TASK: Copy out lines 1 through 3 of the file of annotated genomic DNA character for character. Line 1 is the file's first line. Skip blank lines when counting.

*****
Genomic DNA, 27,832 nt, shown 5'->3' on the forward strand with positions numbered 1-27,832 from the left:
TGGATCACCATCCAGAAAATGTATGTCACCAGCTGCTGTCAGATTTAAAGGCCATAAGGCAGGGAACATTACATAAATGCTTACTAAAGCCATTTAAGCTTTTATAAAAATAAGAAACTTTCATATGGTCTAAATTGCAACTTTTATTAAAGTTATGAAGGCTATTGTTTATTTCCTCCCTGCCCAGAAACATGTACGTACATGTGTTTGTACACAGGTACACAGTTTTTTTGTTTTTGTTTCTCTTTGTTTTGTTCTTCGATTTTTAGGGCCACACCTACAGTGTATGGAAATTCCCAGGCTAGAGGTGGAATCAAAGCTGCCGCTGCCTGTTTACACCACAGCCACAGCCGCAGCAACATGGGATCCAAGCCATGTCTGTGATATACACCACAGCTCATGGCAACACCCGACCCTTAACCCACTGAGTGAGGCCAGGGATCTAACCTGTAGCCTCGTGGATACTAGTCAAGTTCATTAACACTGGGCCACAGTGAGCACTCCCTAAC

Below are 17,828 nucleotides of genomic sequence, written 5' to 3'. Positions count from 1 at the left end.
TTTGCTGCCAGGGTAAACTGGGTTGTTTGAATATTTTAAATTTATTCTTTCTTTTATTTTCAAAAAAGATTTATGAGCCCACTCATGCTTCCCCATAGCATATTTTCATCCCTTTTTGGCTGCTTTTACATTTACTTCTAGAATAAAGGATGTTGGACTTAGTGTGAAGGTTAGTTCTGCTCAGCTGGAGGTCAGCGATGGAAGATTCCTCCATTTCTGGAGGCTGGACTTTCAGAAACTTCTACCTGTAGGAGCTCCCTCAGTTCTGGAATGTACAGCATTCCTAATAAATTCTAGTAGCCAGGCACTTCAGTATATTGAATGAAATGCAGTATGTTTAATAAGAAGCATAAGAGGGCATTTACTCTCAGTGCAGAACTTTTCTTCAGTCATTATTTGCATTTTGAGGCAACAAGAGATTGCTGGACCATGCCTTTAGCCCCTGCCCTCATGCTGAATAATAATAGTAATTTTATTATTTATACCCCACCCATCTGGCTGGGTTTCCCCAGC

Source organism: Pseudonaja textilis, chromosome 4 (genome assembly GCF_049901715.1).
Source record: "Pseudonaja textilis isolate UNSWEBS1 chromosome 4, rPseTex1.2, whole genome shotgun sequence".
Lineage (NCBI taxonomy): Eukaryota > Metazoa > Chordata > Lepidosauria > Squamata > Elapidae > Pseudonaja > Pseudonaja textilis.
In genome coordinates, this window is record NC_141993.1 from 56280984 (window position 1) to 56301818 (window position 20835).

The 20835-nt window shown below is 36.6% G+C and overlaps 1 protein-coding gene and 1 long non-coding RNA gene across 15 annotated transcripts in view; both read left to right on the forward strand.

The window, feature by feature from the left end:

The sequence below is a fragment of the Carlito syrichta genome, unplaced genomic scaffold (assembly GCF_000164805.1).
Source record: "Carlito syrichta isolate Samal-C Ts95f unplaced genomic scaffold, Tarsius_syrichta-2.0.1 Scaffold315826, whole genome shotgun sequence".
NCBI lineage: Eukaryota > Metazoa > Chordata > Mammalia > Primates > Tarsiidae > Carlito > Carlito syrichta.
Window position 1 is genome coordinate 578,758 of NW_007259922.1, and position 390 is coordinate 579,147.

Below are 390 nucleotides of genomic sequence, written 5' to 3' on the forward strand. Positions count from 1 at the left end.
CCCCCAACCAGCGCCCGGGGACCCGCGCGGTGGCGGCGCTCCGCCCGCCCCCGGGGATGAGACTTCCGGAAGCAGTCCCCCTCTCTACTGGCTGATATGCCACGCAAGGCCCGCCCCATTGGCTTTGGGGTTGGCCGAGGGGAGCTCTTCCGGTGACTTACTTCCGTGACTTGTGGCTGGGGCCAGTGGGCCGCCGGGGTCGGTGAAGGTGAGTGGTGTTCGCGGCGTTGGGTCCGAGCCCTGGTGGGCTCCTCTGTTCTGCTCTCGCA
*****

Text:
Genomic DNA, 27,832 nt, shown 5'->3' on the forward strand with positions numbered 1-27,832 from the left:
TGGATCACCATCCAGAAAATGTATGTCACCAGCTGCTGTCAGATTTAAAGGCCATAAGGCAGGGAACATTACATAAATGCTTACTAAAGCCATTTAAGCTTTTATAAAAATAAGAAACTTTCATATGGTCTAAATTGCAACTTTTATTAAAGTTATGAAGGCTATTGTTTATTTCCTCCCTGCCCAGAAACATGTACGTACATGTGTTTGTACACAGGTACACAGTTTTTTTGTTTTTGTTTCTCTTTGTTTTGTTCTTCGATTTTTAGGGCCACACCTACAGTGTATGGAAATTCCCAGGCTAGAGGTGGAATCAAAGCTGCCGCTGCCTGTTTACACCACAGCCACAGCCGCAGCAACATGGGATCCAAGCCATGTCTGTGATATACACCACAGCTCATGGCAACACCCGACCCTTAACCCACTGAGTGAGGCCAGGGATCTAACCTGTAGCCTCGTGGATACTAGTCAAGTTCATTAACACTGGGCCACAGTGAGCACTCCCTAAC

Below are 17,828 nucleotides of genomic sequence, written 5' to 3'. Positions count from 1 at the left end.